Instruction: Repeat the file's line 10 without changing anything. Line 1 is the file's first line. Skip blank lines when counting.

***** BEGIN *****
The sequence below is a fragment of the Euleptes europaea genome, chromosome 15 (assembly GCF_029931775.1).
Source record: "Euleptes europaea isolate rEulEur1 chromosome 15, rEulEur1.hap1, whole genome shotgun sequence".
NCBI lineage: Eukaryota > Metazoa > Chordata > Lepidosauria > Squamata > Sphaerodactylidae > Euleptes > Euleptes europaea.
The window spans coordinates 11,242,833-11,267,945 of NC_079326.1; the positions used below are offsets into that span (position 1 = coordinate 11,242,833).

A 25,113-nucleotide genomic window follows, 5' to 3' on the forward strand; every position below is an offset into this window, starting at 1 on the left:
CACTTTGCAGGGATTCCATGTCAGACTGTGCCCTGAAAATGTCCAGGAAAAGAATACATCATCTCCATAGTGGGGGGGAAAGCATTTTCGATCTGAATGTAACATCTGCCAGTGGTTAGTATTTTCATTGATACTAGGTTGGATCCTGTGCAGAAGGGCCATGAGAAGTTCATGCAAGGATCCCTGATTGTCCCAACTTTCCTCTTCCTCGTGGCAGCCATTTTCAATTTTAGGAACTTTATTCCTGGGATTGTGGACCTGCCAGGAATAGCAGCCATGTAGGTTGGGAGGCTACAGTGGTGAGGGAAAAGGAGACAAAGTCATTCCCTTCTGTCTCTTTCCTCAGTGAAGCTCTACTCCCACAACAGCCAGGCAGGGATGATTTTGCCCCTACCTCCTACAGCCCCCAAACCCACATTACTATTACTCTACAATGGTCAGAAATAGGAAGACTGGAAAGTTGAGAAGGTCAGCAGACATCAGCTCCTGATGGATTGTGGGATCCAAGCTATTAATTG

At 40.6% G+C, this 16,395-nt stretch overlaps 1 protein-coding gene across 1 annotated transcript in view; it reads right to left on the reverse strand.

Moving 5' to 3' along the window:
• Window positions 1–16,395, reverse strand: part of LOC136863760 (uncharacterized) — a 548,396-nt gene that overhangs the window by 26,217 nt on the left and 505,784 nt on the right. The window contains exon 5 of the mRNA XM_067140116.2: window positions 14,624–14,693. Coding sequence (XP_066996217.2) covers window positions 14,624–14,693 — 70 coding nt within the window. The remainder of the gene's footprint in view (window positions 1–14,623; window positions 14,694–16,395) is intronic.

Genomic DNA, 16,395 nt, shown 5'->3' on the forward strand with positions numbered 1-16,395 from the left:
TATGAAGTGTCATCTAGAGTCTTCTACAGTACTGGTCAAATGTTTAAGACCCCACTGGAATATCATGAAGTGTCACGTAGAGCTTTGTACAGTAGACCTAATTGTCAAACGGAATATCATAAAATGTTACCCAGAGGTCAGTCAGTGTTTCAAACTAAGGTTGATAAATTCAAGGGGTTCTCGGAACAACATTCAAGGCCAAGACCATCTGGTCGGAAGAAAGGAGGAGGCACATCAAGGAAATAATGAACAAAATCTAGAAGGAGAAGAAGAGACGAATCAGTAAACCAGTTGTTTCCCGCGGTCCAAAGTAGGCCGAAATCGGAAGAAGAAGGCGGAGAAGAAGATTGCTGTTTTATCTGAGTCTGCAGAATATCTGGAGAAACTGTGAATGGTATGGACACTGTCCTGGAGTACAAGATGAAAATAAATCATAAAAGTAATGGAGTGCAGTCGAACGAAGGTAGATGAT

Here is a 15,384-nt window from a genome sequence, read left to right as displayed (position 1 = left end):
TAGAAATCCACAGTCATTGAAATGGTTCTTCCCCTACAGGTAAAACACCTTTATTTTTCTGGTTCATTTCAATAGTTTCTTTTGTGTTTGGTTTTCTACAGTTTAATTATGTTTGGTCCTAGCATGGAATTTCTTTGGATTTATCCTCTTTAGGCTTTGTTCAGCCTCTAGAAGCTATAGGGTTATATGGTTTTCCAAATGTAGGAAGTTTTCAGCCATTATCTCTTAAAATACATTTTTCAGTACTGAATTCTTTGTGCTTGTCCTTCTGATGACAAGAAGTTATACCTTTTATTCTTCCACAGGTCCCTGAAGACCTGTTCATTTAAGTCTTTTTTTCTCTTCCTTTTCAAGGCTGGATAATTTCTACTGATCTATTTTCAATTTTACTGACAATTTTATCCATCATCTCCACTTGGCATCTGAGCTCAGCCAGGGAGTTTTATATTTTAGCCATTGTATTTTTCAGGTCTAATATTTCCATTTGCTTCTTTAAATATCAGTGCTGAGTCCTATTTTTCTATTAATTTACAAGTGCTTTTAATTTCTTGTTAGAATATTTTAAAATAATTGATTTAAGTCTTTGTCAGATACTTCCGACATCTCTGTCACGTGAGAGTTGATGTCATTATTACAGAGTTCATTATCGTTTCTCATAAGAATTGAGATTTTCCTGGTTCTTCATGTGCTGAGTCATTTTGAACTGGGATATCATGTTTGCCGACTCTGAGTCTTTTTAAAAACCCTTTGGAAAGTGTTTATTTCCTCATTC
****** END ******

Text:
Genomic DNA, 16,395 nt, shown 5'->3' on the forward strand with positions numbered 1-16,395 from the left: